In spite of the fact that we’re on a tour d’affaires we never manage to get any sleep. Yes, you warned us about the staying up all night fever, but it can’t be helped. We’ve been seized by the songs of Paris and can’t get away from them. Of course we have heard them before but maybe we weren’t listening as carefully as we should have or perhaps we were flustered by getting on the wrong metro which, as you know, is unfortunately one of our practiced habits. Anyway – Monday it was the Moulin Rouge, Tuesday over to Le Boeuf sur le Toit, Wednesday Lapin Agile in the Rue des Saules, Montmartre. You would love Lapin’s; they site you down – artist-style – on hard benches, as though you didn’t have a cent in the world, and serve you brandied cherries which you spear from the center of your table with much-chewed toothpicks. All around you on the walls hang countless pictures left by the artistic clientel in payment for long-standing bills; we guess that some of the pictures must by now be worth more than the whole cabaret itself. Here everyone is invited to join in the singing; you are not merely entertained but you also entertain yourself. Which reminds us of an embarrassing but amusing incident which occurred around the corner at Madame Patachou’s. The arrangement there is much the same as at Lapin’s – pictures, candles, and benches – except that at Patachou’s everyone, absolutely everyone, must join in with the singing on pain of having his necktie clipped off. You know how Louis is about singing; he would rather be shot than serenade in public. At first he devoted himself to earnestly sipping his drink, then he tried to appear to be absorbed in some imaginary practicing, but Madame, who is by the way a very delightful and friendly woman, wasn’t in the least fooled. Over she came: Monsieur ne chante pas? – I can’t, stuttered Louis and snip! off comes his necktie, his hand-painted one at that. Everyone applauded until, with much courage, Louis stood up and announced that although he couldn’t sing we would play, which we did, and so out of urgent necessity was born the idea of arranging some of our favorite Parisian songs for twin pianos so that you and everyone else might enjoy them too.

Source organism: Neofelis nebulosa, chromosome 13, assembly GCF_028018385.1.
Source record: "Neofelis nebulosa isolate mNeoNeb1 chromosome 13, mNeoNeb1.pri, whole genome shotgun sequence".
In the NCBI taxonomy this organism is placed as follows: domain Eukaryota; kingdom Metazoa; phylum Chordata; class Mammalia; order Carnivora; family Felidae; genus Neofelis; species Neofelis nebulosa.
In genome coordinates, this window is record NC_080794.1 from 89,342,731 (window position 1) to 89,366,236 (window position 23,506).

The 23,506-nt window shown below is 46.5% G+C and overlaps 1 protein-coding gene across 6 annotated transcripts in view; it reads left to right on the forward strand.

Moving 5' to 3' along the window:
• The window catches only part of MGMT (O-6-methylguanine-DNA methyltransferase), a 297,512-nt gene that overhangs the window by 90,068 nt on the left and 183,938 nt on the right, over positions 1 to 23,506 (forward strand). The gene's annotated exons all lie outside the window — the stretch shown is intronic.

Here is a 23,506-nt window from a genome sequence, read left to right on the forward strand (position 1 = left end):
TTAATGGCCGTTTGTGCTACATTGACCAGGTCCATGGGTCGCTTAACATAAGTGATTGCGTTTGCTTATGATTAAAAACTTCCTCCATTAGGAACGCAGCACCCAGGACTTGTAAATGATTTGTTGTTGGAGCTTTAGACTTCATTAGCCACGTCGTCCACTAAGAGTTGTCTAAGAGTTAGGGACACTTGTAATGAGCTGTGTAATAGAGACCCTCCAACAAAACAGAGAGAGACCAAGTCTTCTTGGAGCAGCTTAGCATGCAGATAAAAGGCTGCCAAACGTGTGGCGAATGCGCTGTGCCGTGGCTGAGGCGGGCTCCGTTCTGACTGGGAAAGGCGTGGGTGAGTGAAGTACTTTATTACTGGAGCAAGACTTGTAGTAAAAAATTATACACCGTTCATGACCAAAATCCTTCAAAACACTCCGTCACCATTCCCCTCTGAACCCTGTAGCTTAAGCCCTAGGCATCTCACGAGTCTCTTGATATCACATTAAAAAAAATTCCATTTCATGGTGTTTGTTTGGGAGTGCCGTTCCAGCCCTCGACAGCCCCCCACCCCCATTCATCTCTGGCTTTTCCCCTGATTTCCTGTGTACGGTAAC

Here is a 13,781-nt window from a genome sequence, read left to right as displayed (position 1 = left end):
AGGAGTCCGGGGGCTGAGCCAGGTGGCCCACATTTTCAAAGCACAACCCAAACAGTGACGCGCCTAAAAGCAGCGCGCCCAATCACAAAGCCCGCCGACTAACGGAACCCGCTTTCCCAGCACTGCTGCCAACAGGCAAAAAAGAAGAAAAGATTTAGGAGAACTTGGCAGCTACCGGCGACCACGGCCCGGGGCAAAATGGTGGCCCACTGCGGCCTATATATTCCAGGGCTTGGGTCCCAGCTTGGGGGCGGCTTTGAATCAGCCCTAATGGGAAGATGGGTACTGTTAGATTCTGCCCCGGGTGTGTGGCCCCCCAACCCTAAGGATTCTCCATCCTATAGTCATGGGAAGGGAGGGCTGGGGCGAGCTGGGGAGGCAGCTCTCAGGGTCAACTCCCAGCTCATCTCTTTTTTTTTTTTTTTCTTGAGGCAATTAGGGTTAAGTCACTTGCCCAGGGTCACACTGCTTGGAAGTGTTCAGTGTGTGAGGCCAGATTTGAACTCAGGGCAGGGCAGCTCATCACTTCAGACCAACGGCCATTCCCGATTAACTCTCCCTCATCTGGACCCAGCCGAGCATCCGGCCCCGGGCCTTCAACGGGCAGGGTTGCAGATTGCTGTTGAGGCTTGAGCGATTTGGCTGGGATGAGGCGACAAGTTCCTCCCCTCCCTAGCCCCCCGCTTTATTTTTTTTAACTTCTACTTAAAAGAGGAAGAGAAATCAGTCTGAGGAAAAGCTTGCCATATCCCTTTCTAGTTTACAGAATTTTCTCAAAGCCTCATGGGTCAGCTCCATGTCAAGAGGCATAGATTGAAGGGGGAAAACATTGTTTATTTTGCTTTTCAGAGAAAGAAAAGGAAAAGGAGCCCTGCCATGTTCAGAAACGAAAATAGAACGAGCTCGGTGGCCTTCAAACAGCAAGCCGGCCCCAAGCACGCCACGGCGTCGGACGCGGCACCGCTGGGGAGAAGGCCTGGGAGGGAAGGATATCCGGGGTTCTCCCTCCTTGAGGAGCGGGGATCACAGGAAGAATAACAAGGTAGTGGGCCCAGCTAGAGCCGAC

We can’t wait until we’ll be able to play them for you, for of all the souvenirs we might bring you from Paris, surely her songs are the best. With all the many moods which rise from life in her streets, she sings of her love of men and their love for each other. Under Paris skies it seems impossible not to fall in love, although so far we have managed to avoid this catastrophe. The little tables in the cafes or the park benches are dotted with lovers in twos or fours and if there is a lone person to be seen, he or she looks sad and quite neglected as though the magic of the city has passed him by or momentarily deserted him. Yes, Paris sings a perpetual Hymn to Love and perhaps, after all, we have caught the excitement: we are in love with Paris.